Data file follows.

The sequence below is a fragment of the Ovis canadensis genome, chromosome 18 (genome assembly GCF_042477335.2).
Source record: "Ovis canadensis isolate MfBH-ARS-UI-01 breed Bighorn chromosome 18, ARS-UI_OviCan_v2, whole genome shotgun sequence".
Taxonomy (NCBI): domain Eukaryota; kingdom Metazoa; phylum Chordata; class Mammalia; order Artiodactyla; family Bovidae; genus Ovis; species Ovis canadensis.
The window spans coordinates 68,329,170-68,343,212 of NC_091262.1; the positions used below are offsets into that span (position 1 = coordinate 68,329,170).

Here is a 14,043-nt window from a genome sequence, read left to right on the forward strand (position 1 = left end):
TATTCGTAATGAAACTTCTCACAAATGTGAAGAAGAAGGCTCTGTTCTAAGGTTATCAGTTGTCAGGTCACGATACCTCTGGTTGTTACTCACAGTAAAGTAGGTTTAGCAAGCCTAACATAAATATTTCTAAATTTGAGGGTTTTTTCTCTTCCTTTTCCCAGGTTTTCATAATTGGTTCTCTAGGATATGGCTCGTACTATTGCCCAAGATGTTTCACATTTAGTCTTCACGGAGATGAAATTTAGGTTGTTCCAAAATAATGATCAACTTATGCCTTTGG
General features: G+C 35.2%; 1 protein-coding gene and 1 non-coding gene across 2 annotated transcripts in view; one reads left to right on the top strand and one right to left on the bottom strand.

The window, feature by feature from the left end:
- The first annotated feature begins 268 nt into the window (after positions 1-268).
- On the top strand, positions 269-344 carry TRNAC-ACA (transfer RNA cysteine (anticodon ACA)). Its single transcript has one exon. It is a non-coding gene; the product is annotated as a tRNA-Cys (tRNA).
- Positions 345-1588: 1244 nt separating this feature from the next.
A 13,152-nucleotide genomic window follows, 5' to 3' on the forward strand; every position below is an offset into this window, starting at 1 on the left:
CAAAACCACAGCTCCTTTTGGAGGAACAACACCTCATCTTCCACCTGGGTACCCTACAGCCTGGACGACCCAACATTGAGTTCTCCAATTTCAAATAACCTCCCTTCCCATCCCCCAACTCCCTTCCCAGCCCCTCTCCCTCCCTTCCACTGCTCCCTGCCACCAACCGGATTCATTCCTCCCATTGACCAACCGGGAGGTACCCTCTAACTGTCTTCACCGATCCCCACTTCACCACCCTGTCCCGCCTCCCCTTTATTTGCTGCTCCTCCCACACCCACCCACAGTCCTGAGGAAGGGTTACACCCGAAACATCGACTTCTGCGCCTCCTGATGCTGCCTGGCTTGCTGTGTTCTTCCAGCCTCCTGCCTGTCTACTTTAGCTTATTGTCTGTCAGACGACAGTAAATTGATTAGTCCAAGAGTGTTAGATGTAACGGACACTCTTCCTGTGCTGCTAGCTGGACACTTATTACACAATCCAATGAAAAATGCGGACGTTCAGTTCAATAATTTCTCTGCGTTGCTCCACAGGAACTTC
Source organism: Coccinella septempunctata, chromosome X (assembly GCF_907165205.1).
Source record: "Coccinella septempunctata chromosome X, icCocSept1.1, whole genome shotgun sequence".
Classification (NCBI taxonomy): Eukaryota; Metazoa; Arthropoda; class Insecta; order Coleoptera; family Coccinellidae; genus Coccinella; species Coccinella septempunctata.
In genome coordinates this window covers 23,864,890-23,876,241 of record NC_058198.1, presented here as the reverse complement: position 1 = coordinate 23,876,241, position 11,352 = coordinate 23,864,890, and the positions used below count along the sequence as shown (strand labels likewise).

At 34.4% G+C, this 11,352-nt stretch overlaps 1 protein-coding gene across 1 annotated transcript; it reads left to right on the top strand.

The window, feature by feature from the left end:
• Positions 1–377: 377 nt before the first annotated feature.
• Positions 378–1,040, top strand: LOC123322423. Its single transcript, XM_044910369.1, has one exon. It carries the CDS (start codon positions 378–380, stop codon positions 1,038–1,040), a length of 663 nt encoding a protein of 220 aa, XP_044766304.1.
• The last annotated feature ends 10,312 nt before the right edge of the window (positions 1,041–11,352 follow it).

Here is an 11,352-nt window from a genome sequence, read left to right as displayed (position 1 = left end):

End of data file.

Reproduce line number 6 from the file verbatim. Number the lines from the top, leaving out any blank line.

TATTCGTAATGAAACTTCTCACAAATGTGAAGAAGAAGGCTCTGTTCTAAGGTTATCAGTTGTCAGGTCACGATACCTCTGGTTGTTACTCACAGTAAAGTAGGTTTAGCAAGCCTAACATAAATATTTCTAAATTTGAGGGTTTTTTCTCTTCCTTTTCCCAGGTTTTCATAATTGGTTCTCTAGGATATGGCTCGTACTATTGCCCAAGATGTTTCACATTTAGTCTTCACGGAGATGAAATTTAGGTTGTTCCAAAATAATGATCAACTTATGCCTTTGG